Season 1, Episode 3: Kill Me Now
Directed by Adam Nimoy, Written by Joanne T. Waters
Air date: October 19th, 2000
Rory goes golfing with her grandfather, by the force and manipulation of Emily and at the reluctance of Lorelai. In spite of initial awkwardness, Rory and Richard enjoy spending time together, discover they have a great deal more in common than they thought and form a new relationship all their own. Lorelai freaks (resulting in a bizarre argument over bra size, which has to be one of if not the most ridiculous conversations in the entire series), Emily gloats and Richard and Rory are, for the most part, oblivious.
The biggest takeaway I get from this episode is the closer look at Lorelai, her parents, and their past; not so much about what what happened, but more the long-standing feelings that led up to and got buried after the schism between them, which took place after Rory’s birth. While I’m not a huge fan of this episode, I do appreciate the landscape it sets up. Lorelai does not simply hate her parents, nor is their clash in personality as black and white as it might have seemed (or could have easily been portrayed in another show). No, they don’t get along; Lorelai is unapologetic in her differences but, for the first time, we see traces of her wishing there was more cohesion among them all; that she wasn’t so left out. Lorelai, unlike her own mother, genuinely wants Rory to be happy, which she spends a good portion of the episode examining.
Emily, on the other hand, is in it for what appears to be entirely selfish reason; impressing their associates and friends at the club and proving that she’s right. This establishes the beginnings of a rivalry over Rory between Emily and Lorelai and it’s so unhealthy, I can’t stand it. Though, spoiler alert, I’m very glad this rivalry does not, in fact, last the full length of the season.
I don’t have as much else to say about this episode, really. It’s not a favorite, and not a lot else jumps out at me, but I do enjoy watching it for the most part. Sookie and Jackson are adorable, squabbling over produce and I find that I get a kick out Meagan Fay‘s performance as the mother of the twin brides.
POP CULTURE REFERENCES: 12
- “Okay, Bob Barker.”
- “I’d rather get my face surgically altered to look like that lunatic rich lady with the lion headthan go to the club with you.”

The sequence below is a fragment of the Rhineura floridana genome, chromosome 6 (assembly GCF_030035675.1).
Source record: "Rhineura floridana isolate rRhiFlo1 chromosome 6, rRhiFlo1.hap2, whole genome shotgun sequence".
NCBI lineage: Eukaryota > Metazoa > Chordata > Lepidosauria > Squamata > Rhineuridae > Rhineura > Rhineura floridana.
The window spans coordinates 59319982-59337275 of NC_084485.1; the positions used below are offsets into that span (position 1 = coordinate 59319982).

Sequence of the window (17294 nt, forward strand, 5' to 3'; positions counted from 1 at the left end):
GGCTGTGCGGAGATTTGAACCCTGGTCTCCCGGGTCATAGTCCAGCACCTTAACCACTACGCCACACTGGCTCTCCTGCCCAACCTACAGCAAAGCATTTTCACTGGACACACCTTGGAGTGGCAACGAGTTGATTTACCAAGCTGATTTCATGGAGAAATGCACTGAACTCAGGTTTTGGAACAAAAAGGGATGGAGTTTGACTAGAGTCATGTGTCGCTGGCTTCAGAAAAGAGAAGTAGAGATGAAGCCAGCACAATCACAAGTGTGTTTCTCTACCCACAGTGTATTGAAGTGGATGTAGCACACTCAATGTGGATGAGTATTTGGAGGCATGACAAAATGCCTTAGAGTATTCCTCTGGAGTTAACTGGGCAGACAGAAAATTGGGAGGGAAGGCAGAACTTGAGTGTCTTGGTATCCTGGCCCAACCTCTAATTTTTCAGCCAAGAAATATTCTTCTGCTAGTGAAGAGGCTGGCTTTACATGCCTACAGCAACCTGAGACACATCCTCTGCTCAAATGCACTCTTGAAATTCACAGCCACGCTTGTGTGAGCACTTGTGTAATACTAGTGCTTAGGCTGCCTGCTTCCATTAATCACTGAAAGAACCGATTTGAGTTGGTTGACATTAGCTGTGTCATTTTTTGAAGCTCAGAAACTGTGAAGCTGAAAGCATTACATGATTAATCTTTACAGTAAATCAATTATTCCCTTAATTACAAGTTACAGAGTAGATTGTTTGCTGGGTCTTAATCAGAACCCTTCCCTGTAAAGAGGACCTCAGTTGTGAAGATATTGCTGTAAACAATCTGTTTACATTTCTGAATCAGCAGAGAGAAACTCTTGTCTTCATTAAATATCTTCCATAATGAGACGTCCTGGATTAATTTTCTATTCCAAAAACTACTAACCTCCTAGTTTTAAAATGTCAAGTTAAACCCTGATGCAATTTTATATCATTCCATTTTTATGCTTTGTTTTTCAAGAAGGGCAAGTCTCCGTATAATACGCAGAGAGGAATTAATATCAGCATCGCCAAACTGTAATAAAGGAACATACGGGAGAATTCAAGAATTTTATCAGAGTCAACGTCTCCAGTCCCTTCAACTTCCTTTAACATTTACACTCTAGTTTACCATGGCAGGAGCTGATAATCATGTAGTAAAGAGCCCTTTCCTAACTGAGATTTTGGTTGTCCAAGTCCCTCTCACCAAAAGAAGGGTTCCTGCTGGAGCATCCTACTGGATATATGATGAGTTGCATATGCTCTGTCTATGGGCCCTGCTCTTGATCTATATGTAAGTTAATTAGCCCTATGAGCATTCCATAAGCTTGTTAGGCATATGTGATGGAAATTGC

- “To me you are the teacher in the Charlie Brown cartoon.”
- “It’s like a really snooty Doublemint commercial.”
- “You look just like Tiger Woods!”
- “[Golf is] a good walk spoiled.”
- “Hey, Pepé le Pew, you wanna give me a hand with this?”
- “It’s Peyton Place.”
- “What are you thinking?” / “That Madonna and Sean Penn should get remarried?”
- “Mencken’s Chrestomathy.”
- “My Life As Author And Editor by H.L. Mencken.”
- The grounds of the Independence Inn and the golf course at the club are undoubtedly the same set/location.
- Charles C. Stevenson, Jr. plays Julian Edwards in this episode, but returns in season four, episode 16 (The Reigning Lorelai) as Reverend Wilder.
- Sean Gunn appears again in a different job, but is never called by name; neither Mick or Kirk (he is listed as “Swan Man” on IMDb). He behaves, though, as if he does not know Lorelai or any other locations around the Inn.
Episode Four: The Deer Hunters
3 thoughts on “Gilmore Girls: Kill Me Now”
I remember talking to you about how uncomfortable I found Emily’s behavior in this one, mostly because it was so realistic. I liked that Richard knew what she was up to and called her on it. (Or tried to anyway.)
Yes; I like that Richard and Emily often [attempt to] balance each other out in this show. It, too, is realistic in what makes them good for one another and believable as a long-standing married couple. In general, as I’ve said before, the edges are so sharp in these early episodes. That’s what makes them slightly uncomfortable for me, knowing how they evolve and come to roost in the context of the series. But it also makes sense that things would be more tense and high strung because of the distance that’s been growing over the years. As the series goes on, they also see more of each other and the relationships shift back into familiarity.
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